Millennials holding a trophy

Today I’m going to tackle another millennial myth and turn it on its head for you: MILLENNIALS NEEDING CONSTANT PRAISE.

Now this one came to me in a morning meeting at work a couple of weeks ago. Our company was having a contest, as many sales cultures do, and management was trying to decide which team had won.  Someone jokingly said “Well there are so many millennials in here, doesn’t that mean that they all need a trophy?”  Of course that was followed by snickers of non-millennials, which had me turning away from the noise thinking, “I just found my new blog topic!”

Of course the comment wasn’t meant to be hurtful, but behind every joke there is a bit of truth, and don’t think we are naive enough to not realize that.

After I got defensive, I thought “What is the reality of this situation? Are we really always in need of constant praise? And if so, is that a bad thing?”

I came to realize that:

  1. Yes, we were brought up in a world of constant feedback (and if the comments were positive who freaking cares?!)
  2. It is not at all a bad thing. In fact, it is something that YOU should start implementing into your own culture, if you haven’t already.

Our generation was brought up in a time of very involved parents, coaches, and teachers.  We were always encouraged to get or were receiving feedback on how we could perform better. Couple that with the constant presence of the internet, giving us instant access to information/communication, and you have a generation that was always seeking feedback and reinforcement.

But like I said, this isn’t necessarily a bad thing.  It simply taught us how to get better results, faster.

Now let’s fast forward to current day with millennials flooding the workplace:  Some of the most important things to millennials are opportunities to grow, and the culture.  One of the biggest issues employers have with millennials is retention.  Take a step back and see what this is really telling us—if millennials are not seeing enough growth opportunities and/or don’t feel surrounded by management they like or are helping them grow, they won’t stick around.

A poll performed by Gallup said that 50% of employees who quit cite their management as a reason.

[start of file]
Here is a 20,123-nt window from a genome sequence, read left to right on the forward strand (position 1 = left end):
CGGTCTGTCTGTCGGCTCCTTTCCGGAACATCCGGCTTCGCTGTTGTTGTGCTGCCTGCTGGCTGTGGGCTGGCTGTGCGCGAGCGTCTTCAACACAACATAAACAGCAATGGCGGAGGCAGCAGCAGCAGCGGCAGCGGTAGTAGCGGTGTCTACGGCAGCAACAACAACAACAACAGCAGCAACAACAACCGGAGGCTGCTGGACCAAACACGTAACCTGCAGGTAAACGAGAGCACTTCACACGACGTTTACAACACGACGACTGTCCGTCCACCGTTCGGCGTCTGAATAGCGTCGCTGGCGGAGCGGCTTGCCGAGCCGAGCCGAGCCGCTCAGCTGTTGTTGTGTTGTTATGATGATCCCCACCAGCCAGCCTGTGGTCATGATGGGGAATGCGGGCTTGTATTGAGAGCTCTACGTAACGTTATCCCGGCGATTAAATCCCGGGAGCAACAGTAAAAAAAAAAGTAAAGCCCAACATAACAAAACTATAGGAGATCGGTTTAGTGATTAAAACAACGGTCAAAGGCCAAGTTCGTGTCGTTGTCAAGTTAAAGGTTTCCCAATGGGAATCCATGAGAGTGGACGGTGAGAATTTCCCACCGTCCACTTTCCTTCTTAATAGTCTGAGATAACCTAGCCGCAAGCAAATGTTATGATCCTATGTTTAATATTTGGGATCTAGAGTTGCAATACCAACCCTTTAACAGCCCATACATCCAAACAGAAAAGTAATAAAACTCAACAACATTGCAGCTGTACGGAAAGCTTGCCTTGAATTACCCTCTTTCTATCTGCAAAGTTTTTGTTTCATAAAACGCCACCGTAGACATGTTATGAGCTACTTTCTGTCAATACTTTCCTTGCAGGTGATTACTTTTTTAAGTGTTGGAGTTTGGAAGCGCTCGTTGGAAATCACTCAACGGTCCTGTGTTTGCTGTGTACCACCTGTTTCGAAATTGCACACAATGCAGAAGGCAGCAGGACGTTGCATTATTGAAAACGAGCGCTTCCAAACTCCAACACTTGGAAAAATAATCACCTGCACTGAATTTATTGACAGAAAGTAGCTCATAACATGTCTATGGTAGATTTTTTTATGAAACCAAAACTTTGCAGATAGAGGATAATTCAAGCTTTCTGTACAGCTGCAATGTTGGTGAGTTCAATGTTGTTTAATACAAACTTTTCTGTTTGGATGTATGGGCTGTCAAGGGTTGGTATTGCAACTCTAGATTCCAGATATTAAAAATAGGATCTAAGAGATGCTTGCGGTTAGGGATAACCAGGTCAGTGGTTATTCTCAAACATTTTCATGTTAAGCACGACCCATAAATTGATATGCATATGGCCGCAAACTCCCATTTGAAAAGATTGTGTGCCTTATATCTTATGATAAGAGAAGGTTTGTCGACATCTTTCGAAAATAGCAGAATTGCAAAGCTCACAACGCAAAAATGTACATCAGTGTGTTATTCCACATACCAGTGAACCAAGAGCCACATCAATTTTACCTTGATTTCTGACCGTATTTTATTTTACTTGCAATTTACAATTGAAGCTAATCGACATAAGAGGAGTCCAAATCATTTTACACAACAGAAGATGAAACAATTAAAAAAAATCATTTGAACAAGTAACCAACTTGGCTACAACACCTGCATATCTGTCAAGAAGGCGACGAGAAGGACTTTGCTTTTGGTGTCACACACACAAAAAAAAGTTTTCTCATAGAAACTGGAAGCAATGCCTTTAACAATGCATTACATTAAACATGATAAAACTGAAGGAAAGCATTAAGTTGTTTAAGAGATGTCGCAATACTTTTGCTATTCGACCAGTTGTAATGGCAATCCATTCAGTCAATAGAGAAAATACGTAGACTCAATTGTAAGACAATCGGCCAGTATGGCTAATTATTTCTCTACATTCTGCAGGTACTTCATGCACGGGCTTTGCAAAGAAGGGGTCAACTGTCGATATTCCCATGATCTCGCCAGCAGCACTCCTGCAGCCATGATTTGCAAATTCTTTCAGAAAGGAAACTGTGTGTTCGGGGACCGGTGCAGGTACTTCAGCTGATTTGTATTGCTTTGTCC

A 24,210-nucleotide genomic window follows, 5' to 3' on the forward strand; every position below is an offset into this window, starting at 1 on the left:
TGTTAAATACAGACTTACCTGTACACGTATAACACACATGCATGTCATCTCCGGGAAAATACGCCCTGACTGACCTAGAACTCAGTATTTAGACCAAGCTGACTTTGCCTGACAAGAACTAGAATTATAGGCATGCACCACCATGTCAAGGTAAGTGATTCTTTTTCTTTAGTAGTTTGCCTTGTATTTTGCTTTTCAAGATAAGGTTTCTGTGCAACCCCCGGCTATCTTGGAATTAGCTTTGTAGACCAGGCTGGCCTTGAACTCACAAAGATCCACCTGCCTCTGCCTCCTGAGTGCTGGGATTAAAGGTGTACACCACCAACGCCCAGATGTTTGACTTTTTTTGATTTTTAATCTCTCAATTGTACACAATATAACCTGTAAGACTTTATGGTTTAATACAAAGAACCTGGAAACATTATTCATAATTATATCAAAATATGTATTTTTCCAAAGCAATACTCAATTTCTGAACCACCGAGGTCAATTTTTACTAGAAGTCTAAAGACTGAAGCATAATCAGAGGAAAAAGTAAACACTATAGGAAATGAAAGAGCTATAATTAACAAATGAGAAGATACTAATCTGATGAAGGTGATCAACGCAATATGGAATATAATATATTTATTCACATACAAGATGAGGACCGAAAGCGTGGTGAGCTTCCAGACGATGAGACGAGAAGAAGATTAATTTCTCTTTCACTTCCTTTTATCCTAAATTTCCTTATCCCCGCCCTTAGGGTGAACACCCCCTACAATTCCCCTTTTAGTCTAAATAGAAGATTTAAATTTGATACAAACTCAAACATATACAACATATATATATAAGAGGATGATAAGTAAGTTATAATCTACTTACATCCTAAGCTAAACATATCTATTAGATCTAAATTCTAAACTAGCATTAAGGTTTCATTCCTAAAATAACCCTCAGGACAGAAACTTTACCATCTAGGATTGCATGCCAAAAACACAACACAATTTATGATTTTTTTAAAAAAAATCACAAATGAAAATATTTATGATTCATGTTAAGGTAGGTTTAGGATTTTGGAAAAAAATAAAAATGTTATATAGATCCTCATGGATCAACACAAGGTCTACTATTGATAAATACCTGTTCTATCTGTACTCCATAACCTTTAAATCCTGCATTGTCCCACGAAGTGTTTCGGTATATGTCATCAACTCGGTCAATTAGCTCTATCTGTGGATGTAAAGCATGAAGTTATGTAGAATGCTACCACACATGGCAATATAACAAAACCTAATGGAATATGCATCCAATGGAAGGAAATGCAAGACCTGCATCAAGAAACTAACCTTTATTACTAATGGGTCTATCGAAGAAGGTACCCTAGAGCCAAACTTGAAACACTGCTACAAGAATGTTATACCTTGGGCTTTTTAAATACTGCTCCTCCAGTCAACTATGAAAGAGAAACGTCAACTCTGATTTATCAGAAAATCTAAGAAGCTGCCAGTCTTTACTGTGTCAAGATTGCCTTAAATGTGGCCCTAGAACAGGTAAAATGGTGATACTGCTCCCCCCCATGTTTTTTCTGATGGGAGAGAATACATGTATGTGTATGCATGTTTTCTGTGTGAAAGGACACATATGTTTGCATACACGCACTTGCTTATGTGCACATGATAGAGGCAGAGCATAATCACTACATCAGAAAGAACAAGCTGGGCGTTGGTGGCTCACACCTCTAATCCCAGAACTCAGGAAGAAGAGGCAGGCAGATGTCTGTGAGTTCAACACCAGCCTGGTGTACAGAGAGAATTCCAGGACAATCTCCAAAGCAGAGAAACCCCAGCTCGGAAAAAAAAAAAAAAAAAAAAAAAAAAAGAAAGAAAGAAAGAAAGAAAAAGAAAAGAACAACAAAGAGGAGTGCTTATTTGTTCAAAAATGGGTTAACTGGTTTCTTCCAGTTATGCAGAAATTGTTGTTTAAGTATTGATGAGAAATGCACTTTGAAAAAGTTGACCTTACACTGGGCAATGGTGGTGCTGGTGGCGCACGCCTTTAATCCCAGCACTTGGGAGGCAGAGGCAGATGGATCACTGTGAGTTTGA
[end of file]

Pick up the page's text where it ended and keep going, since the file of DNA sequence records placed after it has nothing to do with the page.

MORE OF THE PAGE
Another Gallup poll stated that, “87% of millennials want professional development opportunities while only 1/3 feel that their organization is making the most of their skills and experience.”

These are two daunting facts that you can’t ignore, especially when 75% of the workforce will be millennials in a few short years.  Ignore it and you will find yourself with no workforce!

Now this can all be changed with a little thing called – positive reinforcement. Positive reinforcement is so powerful, yet no one uses it.  We use it all the time with children and dogs, but don’t try to apply it to our adult lives! Crazy!

Some benefits of praise/reinforcement:

  • It increases an employee’s overall engagement in their work. When employees are more engaged, they have higher levels of productivity, commitment to the quality of their work, and overall a more positive, healthy work relationship.
  • Giving feedback also benefits the company by increasing revenue from said improved productivity. Health insurance costs go down due to less stress, and turnover is decreased because employees are happier at work.

The best part is that it is such a simple and easy fix:

  • Set up bi-weekly or monthly check-ins to see how your employees are doing.
  • Offer tools they can use to help them grow (such as training, skill development, etc.).
  • Just show your employees that you care by being interested in their well-being.
  • Thank them more often.

Bob Nelson, author of “1001 Ways to Recognize Employees”, interviewed many workers for his book and over “68% of the workers had never received even a simple ‘Thank You’ from their boss in the previous six months” – today, that number is creeping closer to 80%.

DON’T be THAT employer. 

I was always taught that whenever there is a problem to look internally to see how you were part of creating it, rather than passing all the blame on to someone else. Leaders in today’s business world need to do the same. Instead of constantly telling us how entitled and bratty we are, try to look inward to see how you contributed to the current state of affairs and what you can do to fix it!  Oh, and if this becomes a “thing” in the daily workplace, I will gladly give a trophy to millennials for starting the trend! We earned it after all! 😉